Dan Harmon, the creator/co-creator of Community and Ricky & Morty, has admitted to sexually harassing one of his employees in an episode of his podcast. You can listen to the episode here – the apology and confession begins at the 18:40 mark.
The detailed admission of what happened comes after several weeks of Twitter drama surrounding the matter. Former writer Megan Ganz called Harmon out for sexual harassment on Twitter, which led Harmon to issue a non-specific apology for his behaviour.
Obviously, these tweets suggest some level of misconduct, but neither the callout nor the apology address what actually happened. On this episode of Harmontown, Harmon goes into what happened. He says that though he offered the nonspecific apology on Twitter, other female colleagues pushed him to make a fuller apology which takes into account what transpired between him and Ganz.
Harmon opens his confession by noting that he was “attracted to an employee” and that “a huge part of the problem is a culture of feeling things that you think are unique and significant because they are happening to you, and saying things like ‘I had feelings for’ and ‘I fell for’ and all these things. The most clinical way I can put it in fessing up to my crimes is that I was attracted to a writer I had power over because I was a showrunner and I knew enough to know that these feelings were bad news.”
He says that when communicating with Ganz, he was “flirty, creepy, everything other than overt enough to constitute betraying your live-in girlfriend.”
Harmon admits that on several occasions Ganz told him that his behaviour was making her uncomfortable, he says he didn’t do anything about it. “I just didn’t hear it because it didn’t profit me to hear it, and this was, after all, happening to me, right?”
He ended up breaking up with his girlfriend over his feelings for Ganz, and says that he told her he loved her. When she rejected him, he confesses that his behaviour became worse:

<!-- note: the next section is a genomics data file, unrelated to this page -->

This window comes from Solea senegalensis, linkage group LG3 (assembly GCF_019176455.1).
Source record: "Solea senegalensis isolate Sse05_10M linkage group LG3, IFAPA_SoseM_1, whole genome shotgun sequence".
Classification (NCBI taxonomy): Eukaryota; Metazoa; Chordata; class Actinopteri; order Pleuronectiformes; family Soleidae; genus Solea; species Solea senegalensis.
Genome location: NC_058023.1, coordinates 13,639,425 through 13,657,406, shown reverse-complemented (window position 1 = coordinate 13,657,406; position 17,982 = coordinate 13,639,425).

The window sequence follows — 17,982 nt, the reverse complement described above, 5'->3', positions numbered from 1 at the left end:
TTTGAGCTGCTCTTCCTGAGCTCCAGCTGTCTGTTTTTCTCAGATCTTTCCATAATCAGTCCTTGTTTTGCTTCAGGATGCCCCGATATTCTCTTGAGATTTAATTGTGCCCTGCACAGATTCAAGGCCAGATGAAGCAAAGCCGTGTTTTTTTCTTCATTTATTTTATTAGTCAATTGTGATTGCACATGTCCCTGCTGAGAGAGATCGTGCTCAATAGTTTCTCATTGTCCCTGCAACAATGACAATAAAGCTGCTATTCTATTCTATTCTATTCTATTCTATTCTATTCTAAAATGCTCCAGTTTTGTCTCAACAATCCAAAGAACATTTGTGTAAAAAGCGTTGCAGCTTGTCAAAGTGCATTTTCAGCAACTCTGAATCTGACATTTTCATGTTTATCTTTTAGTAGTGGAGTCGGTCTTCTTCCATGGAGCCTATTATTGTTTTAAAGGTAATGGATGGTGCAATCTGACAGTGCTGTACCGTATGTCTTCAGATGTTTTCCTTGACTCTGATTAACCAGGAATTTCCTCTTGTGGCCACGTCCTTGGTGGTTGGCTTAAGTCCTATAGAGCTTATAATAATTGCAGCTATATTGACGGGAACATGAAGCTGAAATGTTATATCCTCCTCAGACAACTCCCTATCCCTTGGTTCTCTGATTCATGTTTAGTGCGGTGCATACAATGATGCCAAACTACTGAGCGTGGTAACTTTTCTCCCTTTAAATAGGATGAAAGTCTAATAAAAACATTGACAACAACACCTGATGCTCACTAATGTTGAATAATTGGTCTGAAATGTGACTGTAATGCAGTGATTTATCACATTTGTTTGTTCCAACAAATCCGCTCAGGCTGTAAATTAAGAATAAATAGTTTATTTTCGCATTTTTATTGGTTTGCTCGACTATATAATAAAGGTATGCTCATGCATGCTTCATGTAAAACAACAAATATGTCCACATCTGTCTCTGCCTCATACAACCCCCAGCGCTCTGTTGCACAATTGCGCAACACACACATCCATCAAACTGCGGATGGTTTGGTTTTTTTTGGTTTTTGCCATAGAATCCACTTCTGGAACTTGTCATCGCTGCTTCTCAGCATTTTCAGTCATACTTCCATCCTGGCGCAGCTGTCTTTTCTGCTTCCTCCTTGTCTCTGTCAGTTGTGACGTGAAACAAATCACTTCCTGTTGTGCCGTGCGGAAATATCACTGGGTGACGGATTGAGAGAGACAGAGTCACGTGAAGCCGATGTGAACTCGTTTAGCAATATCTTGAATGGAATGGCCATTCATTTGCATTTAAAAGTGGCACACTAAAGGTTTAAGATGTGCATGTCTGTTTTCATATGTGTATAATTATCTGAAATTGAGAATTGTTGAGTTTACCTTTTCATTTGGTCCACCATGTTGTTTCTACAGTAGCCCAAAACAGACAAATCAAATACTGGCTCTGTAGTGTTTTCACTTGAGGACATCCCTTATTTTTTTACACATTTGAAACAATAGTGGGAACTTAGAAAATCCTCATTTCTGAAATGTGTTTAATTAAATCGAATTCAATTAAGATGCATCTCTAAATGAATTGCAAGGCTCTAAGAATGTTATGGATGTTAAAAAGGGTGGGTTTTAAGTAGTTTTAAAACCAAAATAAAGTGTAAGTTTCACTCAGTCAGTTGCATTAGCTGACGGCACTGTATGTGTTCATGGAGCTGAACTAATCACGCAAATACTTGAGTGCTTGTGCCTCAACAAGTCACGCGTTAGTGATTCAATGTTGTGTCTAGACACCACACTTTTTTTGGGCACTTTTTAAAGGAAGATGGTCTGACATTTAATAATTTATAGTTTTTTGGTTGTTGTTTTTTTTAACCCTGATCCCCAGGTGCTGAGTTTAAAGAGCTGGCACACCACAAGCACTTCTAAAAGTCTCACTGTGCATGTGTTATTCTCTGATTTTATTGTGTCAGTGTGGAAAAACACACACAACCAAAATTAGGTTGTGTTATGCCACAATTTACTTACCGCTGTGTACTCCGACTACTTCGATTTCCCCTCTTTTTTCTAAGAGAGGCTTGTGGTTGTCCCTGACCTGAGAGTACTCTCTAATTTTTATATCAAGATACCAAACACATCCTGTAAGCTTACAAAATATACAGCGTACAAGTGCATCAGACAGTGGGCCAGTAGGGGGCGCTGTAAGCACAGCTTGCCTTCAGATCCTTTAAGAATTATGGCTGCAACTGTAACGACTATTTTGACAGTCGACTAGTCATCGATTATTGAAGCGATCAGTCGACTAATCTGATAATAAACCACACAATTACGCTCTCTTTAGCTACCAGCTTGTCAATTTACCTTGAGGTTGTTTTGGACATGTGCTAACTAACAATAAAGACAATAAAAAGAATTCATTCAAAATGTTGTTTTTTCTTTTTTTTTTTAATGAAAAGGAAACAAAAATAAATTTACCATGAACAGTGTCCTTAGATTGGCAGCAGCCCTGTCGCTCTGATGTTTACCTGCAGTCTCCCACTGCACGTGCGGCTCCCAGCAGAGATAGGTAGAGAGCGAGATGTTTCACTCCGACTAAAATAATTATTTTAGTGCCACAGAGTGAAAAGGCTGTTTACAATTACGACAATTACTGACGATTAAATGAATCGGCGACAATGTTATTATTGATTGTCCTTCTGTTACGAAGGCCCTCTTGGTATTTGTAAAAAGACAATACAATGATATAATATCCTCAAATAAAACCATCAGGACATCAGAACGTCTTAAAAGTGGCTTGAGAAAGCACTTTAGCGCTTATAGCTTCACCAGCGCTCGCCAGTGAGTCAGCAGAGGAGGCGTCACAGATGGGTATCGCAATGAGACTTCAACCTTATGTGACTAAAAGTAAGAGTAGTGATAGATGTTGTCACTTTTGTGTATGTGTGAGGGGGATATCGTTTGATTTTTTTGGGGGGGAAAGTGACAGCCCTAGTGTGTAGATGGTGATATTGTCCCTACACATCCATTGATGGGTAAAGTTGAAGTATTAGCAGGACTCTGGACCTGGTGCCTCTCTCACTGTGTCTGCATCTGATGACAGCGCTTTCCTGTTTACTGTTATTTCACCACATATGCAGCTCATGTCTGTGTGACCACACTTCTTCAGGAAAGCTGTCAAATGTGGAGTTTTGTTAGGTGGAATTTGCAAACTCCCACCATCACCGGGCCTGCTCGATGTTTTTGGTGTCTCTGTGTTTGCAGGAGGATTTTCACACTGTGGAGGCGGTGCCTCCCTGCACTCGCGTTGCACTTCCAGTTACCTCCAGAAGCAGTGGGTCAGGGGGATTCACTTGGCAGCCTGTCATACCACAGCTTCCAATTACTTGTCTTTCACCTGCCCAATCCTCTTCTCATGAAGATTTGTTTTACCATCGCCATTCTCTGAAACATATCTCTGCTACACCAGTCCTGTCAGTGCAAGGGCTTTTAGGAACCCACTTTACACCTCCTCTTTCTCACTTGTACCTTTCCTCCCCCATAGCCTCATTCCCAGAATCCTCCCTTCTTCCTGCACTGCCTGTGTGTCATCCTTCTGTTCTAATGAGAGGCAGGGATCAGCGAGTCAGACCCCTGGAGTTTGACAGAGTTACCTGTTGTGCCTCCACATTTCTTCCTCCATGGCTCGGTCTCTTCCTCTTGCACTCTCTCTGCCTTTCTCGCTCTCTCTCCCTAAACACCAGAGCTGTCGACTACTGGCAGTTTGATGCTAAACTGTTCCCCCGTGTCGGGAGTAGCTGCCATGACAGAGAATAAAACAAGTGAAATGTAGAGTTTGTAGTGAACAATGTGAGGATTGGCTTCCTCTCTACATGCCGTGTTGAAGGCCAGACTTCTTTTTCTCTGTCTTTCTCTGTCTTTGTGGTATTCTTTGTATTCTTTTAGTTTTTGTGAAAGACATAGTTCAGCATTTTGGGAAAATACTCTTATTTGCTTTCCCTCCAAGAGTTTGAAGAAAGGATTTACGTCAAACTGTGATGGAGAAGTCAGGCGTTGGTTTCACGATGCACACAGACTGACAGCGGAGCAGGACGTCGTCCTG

That was probably the darkest of it all. I’m going to assume when she tweets about it and refers to ‘trauma’ that’s probably it. I drank. I took pills. I crushed on her and resented her for not reciprocating it and the entire time I was the one writing her paychecks and in control of whether she stayed or went and whether she felt good about herself or not, and said horrible things. Just treated her cruelly, pointedly, things I would never, ever would have done if she had been male and if I had never had those feelings for her.
Harmon admits that much of what he did came from a certain level of disrespect towards women. “On a fundamental level, I was thinking about them as different creatures,” he said. “I was thinking about the ones that I liked as having some special role in my life and I did it all by not thinking about it.”
He ends his apology by imploring men to think about the consequences of being attracted to colleagues and co-workers, and acting on those attractions. “Because if you don’t think about it,” he said, “you’re going to get away with not thinking about it and you can cause a lot of damage that is technically legal and hurts everybody.”
After the episode aired, Ganz implored her Twitter followers to listen to it, saying that it was a good apology and that she forgives Harmon. “I find myself in the odd position of having requested an apology publicly, and then having received one—a good one—also publicly.”